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End of the Road for Graham Campaign?

Despite denials by the Florida Democrat, speculation is growing that he'll leave the race.

October 03, 2003|Nick Anderson | Times Staff Writer

WASHINGTON — Sen. Bob Graham canceled a fund-raising event and met with strategists Thursday to discuss his flagging campaign, but a spokesman said the Florida Democrat would remain in the 2004 race for the White House.

Speculation about whether Graham would quit mounted Thursday after one campaign spokesman resigned amid an apparent staff shake-up. But Paul Anderson, Graham's communications director for his Senate office in Washington, said the senator remained a candidate for the Democratic presidential nomination.

"He is not dropping out of the race," Anderson said. "His campaign is moving forward." Graham told the same thing to a reporter for CNN, Anderson added.

Earlier in the day, however, Graham himself seemed to leave open questions about the future of his campaign.

As he left a meeting with advisors in his hometown of Miami Lakes, Fla., Graham said he was considering his options. "We'll make a decision shortly," he told Associated Press.

He canceled a fund-raiser scheduled for Thursday night in Fort Lauderdale in hopes of making a Senate vote, Anderson said. But he was unable to catch a plane to Washington and stayed in Miami Lakes instead.

Anderson said a fund-raiser scheduled for tonight in West Palm Beach would take place as planned.

Graham's deliberations came as his campaign passed the end of the third quarter Tuesday with expectations for poor fund-raising results -- in the range of $2 million for the three months ending Sept. 30. In a 10-way race for the nomination, he trails badly in polls in several key states. Rival campaigns have talked about recruiting some of Graham's staff members in the expectation that he will soon fold his operation.

Jamal Simmons, a spokesman for the campaign, resigned Thursday. He did not return a phone call seeking comment.

An aide answered the telephone at Graham's campaign headquarters Thursday evening but said no one was available to answer questions.

Late Thursday, another campaign spokesman, Mo Elleithee, issued an e-mail statement in which he denied rumors that the senator would drop out, calling today "just another campaign day for us."

"Sen. Graham and his campaign team remain optimistic about his candidacy for the presidency," he added.

Graham, who formally announced his presidential bid in May, has not ruled out another run for the Senate. His third term ends in January 2005. Analysts said that he would be a favorite for reelection but that he could face a strong GOP challenge because his attacks on President Bush have eroded some of his bipartisan support in Florida.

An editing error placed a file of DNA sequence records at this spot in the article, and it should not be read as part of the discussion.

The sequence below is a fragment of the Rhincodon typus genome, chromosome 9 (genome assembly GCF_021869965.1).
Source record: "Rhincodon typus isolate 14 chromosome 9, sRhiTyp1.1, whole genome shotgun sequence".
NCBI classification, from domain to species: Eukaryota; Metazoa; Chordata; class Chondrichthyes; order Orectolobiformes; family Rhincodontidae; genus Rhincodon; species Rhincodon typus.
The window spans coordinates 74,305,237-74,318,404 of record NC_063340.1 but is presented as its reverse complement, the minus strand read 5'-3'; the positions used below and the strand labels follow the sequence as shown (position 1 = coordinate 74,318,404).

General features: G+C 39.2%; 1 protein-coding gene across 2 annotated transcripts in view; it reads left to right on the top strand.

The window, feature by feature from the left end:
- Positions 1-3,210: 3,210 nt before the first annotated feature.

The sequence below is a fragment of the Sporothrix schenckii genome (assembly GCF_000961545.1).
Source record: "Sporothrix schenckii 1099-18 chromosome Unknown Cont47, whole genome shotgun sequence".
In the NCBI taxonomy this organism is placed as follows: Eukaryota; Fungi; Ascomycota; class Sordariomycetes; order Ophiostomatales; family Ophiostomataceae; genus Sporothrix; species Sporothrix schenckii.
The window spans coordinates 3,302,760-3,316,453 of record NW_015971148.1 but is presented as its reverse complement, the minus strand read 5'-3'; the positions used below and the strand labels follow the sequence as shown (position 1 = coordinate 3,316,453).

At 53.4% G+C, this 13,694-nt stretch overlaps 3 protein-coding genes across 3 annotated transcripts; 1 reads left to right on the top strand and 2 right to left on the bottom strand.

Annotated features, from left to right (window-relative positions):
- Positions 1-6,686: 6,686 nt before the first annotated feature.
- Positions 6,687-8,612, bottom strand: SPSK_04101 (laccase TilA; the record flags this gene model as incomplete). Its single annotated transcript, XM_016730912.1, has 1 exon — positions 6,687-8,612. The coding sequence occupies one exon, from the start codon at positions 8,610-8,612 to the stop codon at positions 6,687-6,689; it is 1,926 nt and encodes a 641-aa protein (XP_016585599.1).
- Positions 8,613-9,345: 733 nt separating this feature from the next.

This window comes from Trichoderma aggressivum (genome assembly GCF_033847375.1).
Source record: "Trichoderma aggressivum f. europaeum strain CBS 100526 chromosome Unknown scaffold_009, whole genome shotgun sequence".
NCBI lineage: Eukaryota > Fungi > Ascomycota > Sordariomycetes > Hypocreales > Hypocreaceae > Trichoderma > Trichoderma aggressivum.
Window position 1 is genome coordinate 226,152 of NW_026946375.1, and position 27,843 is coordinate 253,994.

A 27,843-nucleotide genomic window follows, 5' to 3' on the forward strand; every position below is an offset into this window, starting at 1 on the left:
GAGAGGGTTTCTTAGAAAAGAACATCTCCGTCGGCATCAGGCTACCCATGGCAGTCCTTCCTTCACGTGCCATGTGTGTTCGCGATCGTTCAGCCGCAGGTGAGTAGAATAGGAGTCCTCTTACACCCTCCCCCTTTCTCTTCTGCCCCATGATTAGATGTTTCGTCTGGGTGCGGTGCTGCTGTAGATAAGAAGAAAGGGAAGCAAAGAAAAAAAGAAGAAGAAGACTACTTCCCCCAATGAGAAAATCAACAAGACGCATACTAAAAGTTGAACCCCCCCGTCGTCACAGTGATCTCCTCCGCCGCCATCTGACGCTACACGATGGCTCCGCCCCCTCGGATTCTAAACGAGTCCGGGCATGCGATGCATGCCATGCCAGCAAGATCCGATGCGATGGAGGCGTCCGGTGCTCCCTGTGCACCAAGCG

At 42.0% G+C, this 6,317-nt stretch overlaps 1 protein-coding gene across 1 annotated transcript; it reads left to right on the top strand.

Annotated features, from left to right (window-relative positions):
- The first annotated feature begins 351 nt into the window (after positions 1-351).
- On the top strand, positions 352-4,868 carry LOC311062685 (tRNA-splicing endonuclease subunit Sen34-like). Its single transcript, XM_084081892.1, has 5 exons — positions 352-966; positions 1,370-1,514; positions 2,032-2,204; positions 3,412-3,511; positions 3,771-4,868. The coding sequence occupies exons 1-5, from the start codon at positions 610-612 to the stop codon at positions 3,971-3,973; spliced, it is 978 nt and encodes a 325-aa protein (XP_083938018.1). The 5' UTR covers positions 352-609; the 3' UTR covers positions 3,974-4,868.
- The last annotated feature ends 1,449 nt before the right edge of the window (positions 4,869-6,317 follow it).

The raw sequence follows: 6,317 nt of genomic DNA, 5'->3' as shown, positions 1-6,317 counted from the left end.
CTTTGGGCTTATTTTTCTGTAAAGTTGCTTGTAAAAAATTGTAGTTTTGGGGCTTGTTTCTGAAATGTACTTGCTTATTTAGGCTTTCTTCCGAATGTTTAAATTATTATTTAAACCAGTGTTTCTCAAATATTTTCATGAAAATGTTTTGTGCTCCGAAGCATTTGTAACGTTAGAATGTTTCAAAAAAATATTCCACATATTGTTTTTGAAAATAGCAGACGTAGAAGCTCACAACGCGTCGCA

Many Democrats are waiting for the presidential field to begin an inevitable winnowing process in a race that until now has only been expanding. Just two weeks ago, retired Army Gen. Wesley Clark jumped into the race. He instantly drew far better poll numbers than Graham and raised money at a faster clip.

Nonetheless, Graham brought considerable potential to the campaign when he announced his entry. He is a former two-term governor of one of the nation's largest states, and one that is critical in presidential politics. He has been elected comfortably three times to the U.S. Senate and is a former chairman of the Senate Select Committee on Intelligence.

In his role on the intelligence committee, Graham gained experience and credibility on terrorism issues after the Sept. 11 attacks. He has touted those national security credentials, his long winning streak in Florida politics and his appeal to moderate Democrats in an effort to convince the party that he has what it takes to beat Bush in a general election.

But from the start, Graham has faced problems. The oldest candidate in the race at age 66, he underwent major heart surgery in January that delayed his entry and cost him precious organizing and fund-raising time. He also has faced repeated questions about his charisma -- or lack thereof -- and about his long-standing custom of keeping minute details of his life recorded in color-coded notebooks.

In his presidential campaign, Graham has hammered Bush relentlessly on his Iraq policy and on his credibility as commander in chief. Graham voted against the congressional resolution last year that authorized the invasion of Iraq, insisting that it would be a distraction from the nation's campaign against terrorism.

Times staff writer Mark Z. Barabak contributed to this report.

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